Because Sterling's notice of removal appeared as an exhibit to his civil rights complaint, this action was docketed as a new civil action rather than a removal action, and summonses were issued for the two named Defendants.[5] Upon review of the record, however, it is now apparent the action is, in fact, an effort by Sterling to remove his state court action to federal court based on the existence of federal claims against Defendants. Notably, all parties, including Sterling, have treated the case as a removal action. After Sterling filed his notice of removal in state court, the state court treated the case as removed and forwarded the state court record to this Court. DiGiorgio has also treated the case as a removal action, having moved to dismiss this action in part on the basis that it was improperly removed. And Sterling's own filings confirm that he regards the case as a removal action. Although the removal notice he filed in this Court was accompanied by a new civil rights complaint, his civil cover sheet refers to the action as a removal action, noting the case is “Removed From Pa. Phila, civil court, ” and citing to his notice of removal, attached as “Exhibit A.” In his “Supplemental Affidavit of Objections to Defendant's Motion to Dismiss, ” moreover, Sterling refers to the action as having been “Remov[ed] from the State Court[s] for want of Subject Matter Jurisdiction and Fed. Crimes.” Suppl. Aff. 4.

         DISCUSSION

         “It is settled that the [federal] removal statutes confine the right of removal from a state court to a federal district court to a defendant or defendants.” Conner v. Salzinger, 457 F.2d 1241, 1243 (3d Cir. 1972); see also Shamrock Oil & Gas Corp. v. Sheets, 313 U.S. 100, 104-09 (1941) (construing the federal removal statutes as authorizing removal of state court actions only by defendants); Hughey v. SEPTA‒Se. Pa. Transp. Auth., No. 17-2582, 2018 WL 1003372, at *1 (3d Cir. Feb. 16, 2018) (per curiam) (“[T]he right to remove a case from state to federal court is reserved to defendants, not plaintiffs.”). Specifically, 28 U.S.C. § 1441, the statute governing removal of civil actions, provides that “any civil action brought in a State court of which the district courts of the United States have original jurisdiction, may be removed by the defendant or the defendants, to the district court of the United States for the district and division embracing the place where such action is pending.” 28 U.S.C. § 1441(a) (emphasis added). Section 1443, the statute governing removal of civil rights cases, likewise provides that certain categories of cases implicating civil rights “may be removed by the defendant.” Id. § 1443 (emphasis added). And in setting forth the procedure for removal of a civil action, § 1446 also makes clear that removal is the prerogative of the defendant. See Id. § 1446(a) (describing procedures to be followed by “[a] defendant or defendants desiring to remove any civil action from a State court” (emphasis added)). Thus, as Sterling is the plaintiff in his state court case, he “does not have the right to remove the case to federal court.” Hughey, 2018 WL 1003372, at *1.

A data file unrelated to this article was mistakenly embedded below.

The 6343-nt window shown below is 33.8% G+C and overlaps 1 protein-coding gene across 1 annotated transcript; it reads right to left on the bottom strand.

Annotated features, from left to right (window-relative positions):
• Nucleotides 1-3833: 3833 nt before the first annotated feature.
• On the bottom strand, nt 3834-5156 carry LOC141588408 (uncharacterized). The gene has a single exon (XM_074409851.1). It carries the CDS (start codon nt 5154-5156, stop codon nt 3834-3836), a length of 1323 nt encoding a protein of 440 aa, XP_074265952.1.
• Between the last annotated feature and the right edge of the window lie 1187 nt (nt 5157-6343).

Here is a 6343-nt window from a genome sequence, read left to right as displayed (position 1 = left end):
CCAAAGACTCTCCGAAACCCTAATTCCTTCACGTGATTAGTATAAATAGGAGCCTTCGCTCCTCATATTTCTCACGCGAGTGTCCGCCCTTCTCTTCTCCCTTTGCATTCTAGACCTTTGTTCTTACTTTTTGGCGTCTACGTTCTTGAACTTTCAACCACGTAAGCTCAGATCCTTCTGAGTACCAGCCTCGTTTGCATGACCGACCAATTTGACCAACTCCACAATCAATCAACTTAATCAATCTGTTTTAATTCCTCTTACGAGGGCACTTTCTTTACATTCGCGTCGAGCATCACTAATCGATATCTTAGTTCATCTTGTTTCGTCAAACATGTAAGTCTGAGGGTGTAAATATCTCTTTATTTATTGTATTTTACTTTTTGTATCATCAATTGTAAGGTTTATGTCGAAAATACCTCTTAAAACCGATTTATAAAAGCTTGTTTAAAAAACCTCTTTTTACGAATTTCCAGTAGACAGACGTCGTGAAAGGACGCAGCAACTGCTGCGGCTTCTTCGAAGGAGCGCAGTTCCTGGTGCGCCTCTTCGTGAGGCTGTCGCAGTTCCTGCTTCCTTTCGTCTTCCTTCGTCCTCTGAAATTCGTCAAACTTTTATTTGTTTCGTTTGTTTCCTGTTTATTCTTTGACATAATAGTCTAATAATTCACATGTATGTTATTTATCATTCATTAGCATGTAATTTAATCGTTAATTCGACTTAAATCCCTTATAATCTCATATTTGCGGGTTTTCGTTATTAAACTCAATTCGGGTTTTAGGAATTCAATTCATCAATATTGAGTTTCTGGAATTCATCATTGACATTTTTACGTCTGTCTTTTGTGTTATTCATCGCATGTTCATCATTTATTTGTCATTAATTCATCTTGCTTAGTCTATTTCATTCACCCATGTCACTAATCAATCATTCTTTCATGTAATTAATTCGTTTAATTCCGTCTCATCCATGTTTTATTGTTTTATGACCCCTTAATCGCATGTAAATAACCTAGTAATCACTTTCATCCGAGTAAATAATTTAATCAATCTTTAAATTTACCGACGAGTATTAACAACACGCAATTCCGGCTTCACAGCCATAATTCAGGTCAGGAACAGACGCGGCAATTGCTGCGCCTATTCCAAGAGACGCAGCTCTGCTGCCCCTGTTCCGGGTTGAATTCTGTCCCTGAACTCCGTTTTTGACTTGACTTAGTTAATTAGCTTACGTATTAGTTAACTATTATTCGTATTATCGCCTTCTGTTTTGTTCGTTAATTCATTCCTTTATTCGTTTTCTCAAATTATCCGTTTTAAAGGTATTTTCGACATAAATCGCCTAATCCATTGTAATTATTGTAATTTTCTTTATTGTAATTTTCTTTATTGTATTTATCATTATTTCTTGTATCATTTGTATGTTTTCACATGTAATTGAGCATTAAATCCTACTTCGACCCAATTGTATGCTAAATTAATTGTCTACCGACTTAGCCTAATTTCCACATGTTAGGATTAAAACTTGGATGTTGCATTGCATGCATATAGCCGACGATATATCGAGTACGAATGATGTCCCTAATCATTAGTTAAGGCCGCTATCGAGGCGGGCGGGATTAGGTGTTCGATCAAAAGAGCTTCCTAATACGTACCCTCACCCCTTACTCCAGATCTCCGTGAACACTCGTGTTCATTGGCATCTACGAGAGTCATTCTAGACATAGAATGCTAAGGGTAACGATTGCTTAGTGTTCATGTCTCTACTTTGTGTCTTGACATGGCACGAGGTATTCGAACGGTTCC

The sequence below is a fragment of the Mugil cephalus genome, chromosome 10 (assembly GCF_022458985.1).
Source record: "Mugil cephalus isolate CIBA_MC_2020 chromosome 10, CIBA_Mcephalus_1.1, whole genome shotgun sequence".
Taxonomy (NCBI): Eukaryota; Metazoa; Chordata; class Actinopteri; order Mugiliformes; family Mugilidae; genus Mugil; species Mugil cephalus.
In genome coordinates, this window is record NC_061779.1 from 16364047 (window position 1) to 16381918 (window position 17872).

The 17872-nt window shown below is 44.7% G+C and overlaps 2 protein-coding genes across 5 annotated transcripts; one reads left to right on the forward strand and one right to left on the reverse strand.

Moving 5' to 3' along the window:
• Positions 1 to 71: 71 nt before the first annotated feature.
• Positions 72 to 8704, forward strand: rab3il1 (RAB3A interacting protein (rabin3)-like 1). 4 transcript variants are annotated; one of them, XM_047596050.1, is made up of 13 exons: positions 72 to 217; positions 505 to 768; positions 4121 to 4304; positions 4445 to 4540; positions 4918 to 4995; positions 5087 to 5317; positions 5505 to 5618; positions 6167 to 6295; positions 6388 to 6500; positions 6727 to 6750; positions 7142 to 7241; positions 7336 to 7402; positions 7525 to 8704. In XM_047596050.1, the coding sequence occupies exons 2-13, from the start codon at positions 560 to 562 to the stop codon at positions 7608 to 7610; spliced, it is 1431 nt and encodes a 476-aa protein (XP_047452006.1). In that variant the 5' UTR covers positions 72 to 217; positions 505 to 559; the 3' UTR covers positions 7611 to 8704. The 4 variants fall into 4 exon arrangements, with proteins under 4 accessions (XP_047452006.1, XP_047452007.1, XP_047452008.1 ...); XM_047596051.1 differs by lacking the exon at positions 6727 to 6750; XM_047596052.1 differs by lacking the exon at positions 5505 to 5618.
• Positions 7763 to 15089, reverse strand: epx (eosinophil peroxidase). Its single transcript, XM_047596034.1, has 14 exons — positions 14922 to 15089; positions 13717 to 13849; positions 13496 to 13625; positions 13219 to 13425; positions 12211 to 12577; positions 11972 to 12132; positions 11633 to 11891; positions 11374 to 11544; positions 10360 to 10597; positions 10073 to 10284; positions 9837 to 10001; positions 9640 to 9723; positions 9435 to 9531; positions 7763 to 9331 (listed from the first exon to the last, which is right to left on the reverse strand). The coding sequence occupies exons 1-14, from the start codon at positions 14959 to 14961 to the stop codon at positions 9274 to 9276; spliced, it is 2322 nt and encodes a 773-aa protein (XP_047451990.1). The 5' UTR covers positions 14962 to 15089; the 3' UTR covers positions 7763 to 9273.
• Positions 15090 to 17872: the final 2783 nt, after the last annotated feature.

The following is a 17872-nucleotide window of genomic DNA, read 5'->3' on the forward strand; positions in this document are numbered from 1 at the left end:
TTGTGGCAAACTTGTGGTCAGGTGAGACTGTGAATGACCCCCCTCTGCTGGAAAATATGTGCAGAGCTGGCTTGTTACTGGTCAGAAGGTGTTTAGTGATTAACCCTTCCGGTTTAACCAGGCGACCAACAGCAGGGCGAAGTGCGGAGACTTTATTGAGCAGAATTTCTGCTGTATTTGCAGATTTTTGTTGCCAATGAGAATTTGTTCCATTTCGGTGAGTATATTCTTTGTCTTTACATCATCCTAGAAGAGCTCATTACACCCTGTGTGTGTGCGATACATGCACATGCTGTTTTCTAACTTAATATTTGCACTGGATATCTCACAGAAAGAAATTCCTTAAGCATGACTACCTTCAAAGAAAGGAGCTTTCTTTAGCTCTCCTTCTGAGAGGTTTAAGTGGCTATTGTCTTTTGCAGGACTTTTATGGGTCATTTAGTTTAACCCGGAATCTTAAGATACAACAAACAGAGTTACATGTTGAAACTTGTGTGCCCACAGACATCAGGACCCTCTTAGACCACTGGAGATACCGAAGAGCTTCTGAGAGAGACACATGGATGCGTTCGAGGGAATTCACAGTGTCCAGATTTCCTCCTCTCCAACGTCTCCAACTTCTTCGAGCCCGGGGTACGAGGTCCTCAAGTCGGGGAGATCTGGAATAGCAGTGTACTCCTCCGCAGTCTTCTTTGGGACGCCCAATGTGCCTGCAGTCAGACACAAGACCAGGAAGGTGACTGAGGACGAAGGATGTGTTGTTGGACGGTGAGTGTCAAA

In opposing DiGiorgio's motion to dismiss, Sterling does not dispute that this case is a removal of a state court action, but instead argues his federal claims-including his claims for violations of 18 U.S.C. §§ 241 and 242 and the federal RICO statute-are properly before this Court because they are within the Court's original jurisdiction under 28 U.S.C. § 1331. Insofar as Sterling wishes to pursue federal claims against Defendants in federal court, however, he must file a separate federal action. He cannot file a removal action and a new civil action in the same case.[6]

         Because Sterling lacked authority to remove this case to federal court, this Court lacks jurisdiction to hear it. See Conner, 457 F.2d at 1242-43 (holding a district court lacked jurisdiction of an action removed by the plaintiff to federal court). Accordingly, the case will be remanded to the Court of Common Pleas of Philadelphia County. See 28 U.S.C. § 1447(c). An appropriate order follows.

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Notes:

[1] Gore is identified as Robert Gora in Sterling's underlying state court ...